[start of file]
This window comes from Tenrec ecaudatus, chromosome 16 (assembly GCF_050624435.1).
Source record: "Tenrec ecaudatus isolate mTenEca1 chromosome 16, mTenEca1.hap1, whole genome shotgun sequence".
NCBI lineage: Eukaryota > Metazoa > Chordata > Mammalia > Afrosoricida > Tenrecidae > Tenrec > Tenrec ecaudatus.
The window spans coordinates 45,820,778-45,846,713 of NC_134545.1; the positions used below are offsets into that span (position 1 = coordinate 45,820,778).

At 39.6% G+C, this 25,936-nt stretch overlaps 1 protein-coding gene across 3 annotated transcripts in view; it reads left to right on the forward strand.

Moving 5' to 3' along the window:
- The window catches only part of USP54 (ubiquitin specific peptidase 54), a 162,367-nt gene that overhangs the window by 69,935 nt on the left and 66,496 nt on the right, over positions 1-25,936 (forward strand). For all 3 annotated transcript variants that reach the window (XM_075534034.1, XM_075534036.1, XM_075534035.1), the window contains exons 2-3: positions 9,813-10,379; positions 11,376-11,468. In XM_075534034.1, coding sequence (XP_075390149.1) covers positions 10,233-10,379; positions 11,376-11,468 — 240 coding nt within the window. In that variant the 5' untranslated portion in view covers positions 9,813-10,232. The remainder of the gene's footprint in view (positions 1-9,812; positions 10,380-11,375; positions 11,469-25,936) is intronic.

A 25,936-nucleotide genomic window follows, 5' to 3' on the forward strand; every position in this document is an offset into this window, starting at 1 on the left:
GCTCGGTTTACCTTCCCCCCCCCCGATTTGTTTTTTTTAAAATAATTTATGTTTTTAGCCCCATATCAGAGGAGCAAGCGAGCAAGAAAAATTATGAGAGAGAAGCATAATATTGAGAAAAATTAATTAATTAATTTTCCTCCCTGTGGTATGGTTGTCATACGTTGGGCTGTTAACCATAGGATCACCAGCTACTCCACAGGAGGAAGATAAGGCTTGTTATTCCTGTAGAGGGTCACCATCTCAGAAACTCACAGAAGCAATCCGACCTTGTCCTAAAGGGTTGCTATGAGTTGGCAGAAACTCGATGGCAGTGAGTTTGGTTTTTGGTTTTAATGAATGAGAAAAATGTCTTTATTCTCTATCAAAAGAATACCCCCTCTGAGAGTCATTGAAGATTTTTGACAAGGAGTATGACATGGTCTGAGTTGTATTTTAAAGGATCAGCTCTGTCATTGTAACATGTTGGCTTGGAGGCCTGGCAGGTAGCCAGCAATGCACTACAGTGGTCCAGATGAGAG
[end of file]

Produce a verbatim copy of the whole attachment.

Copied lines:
This window comes from Tenrec ecaudatus, chromosome 16 (assembly GCF_050624435.1).
Source record: "Tenrec ecaudatus isolate mTenEca1 chromosome 16, mTenEca1.hap1, whole genome shotgun sequence".
NCBI lineage: Eukaryota > Metazoa > Chordata > Mammalia > Afrosoricida > Tenrecidae > Tenrec > Tenrec ecaudatus.
The window spans coordinates 45,820,778-45,846,713 of NC_134545.1; the positions used below are offsets into that span (position 1 = coordinate 45,820,778).

At 39.6% G+C, this 25,936-nt stretch overlaps 1 protein-coding gene across 3 annotated transcripts in view; it reads left to right on the forward strand.

Moving 5' to 3' along the window:
- The window catches only part of USP54 (ubiquitin specific peptidase 54), a 162,367-nt gene that overhangs the window by 69,935 nt on the left and 66,496 nt on the right, over positions 1-25,936 (forward strand). For all 3 annotated transcript variants that reach the window (XM_075534034.1, XM_075534036.1, XM_075534035.1), the window contains exons 2-3: positions 9,813-10,379; positions 11,376-11,468. In XM_075534034.1, coding sequence (XP_075390149.1) covers positions 10,233-10,379; positions 11,376-11,468 — 240 coding nt within the window. In that variant the 5' untranslated portion in view covers positions 9,813-10,232. The remainder of the gene's footprint in view (positions 1-9,812; positions 10,380-11,375; positions 11,469-25,936) is intronic.

A 25,936-nucleotide genomic window follows, 5' to 3' on the forward strand; every position in this document is an offset into this window, starting at 1 on the left:
GCTCGGTTTACCTTCCCCCCCCCCGATTTGTTTTTTTTAAAATAATTTATGTTTTTAGCCCCATATCAGAGGAGCAAGCGAGCAAGAAAAATTATGAGAGAGAAGCATAATATTGAGAAAAATTAATTAATTAATTTTCCTCCCTGTGGTATGGTTGTCATACGTTGGGCTGTTAACCATAGGATCACCAGCTACTCCACAGGAGGAAGATAAGGCTTGTTATTCCTGTAGAGGGTCACCATCTCAGAAACTCACAGAAGCAATCCGACCTTGTCCTAAAGGGTTGCTATGAGTTGGCAGAAACTCGATGGCAGTGAGTTTGGTTTTTGGTTTTAATGAATGAGAAAAATGTCTTTATTCTCTATCAAAAGAATACCCCCTCTGAGAGTCATTGAAGATTTTTGACAAGGAGTATGACATGGTCTGAGTTGTATTTTAAAGGATCAGCTCTGTCATTGTAACATGTTGGCTTGGAGGCCTGGCAGGTAGCCAGCAATGCACTACAGTGGTCCAGATGAGAG